Additional assessment of pupil’s need will be provided by the SENCO. The SENCO will seek advice from outside agencies if appropriate.
The child’s progress will be reviewed regularly ( at least termly) and the impact of support will be monitored. The quality of support will be monitored and reviewed regularly.
The child’s view and the parents view will be taken into account. The class teacher, will revise the support and outcomes based on the child’s progress and development, making any necessary amendments going forward, in consultation with the child and parents. Teachers are responsible for setting new targets. The Senco will advise as necessary.
Referral for an Educational Health Care Plan (ECH)
If a child has complex or lifelong difficulties they may undergo a Statutory Assessment Process which is usually requested by the school but can be requested by a parent. This will occur when the complexity of need or lack of clarity around the needs of the child is such that a multi-agency approach to assessing that need, to planning provision and identifying resources is required.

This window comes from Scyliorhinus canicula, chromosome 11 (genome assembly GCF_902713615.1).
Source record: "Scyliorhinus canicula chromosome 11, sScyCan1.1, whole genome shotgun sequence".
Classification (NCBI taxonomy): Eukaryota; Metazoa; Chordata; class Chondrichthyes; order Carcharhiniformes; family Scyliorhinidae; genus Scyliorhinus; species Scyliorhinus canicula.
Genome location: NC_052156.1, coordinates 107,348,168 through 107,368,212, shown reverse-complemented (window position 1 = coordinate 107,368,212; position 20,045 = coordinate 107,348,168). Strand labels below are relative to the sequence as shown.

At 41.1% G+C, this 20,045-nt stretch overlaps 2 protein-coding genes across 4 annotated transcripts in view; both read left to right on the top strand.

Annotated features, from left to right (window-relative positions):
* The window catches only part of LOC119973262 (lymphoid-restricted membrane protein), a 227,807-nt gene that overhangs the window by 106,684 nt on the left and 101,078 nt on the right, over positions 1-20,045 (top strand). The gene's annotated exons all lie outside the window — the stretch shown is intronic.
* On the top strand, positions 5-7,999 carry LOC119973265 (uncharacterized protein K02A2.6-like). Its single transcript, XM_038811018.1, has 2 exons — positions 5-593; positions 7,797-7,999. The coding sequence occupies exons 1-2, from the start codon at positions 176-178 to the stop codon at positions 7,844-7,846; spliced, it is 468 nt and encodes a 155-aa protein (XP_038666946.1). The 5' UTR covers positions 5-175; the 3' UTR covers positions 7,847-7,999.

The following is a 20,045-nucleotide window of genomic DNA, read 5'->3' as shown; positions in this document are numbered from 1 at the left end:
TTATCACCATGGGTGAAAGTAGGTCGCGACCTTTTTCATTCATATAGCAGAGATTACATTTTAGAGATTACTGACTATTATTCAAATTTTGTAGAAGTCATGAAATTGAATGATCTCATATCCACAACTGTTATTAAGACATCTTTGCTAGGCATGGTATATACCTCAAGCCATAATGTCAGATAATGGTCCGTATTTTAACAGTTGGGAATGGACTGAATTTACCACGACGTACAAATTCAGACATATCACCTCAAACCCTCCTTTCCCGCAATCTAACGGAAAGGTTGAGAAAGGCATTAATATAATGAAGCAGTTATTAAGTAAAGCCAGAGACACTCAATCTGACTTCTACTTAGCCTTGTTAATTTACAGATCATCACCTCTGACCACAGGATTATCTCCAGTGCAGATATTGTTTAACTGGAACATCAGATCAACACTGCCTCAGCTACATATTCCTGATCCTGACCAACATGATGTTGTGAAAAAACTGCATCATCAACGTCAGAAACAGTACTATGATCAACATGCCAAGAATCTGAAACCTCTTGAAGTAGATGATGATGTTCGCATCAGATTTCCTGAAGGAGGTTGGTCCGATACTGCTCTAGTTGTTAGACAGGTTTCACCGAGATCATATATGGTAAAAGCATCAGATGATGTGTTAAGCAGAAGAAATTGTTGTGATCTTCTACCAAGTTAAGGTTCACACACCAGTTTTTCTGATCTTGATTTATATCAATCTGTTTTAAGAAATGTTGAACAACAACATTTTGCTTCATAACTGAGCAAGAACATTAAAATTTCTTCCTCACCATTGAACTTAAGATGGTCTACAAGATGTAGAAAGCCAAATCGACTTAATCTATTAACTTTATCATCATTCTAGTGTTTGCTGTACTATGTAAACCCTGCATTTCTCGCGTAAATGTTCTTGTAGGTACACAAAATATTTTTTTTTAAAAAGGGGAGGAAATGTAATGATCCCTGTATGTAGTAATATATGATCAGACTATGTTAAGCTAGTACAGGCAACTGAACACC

The application for the ECH will combine information from a variety of sources including:
- Social care
- Educational Psychologist/clinical psychologist
- Health professionals – CAMHS, school health, Paediatricians.
Information will be gathered relating to the current provision provided, impact of the provision and remaining barriers to learning. A decision will be made by a panel of professionals from education, health, social care about whether the child is eligible for an ECH plan. Parents have a right to appeal against a decision not to initiate a statutory assessment leading to a ECH plan
Educational Health Care Plans (ECH)
Following statutory assessment, an ECH will be provided by Sheffield County Council, if it is decided that the child’s needs cannot be met by the support that is ordinarily available. The school, parents and other professionals who support the child will be involved in developing and producing the plan.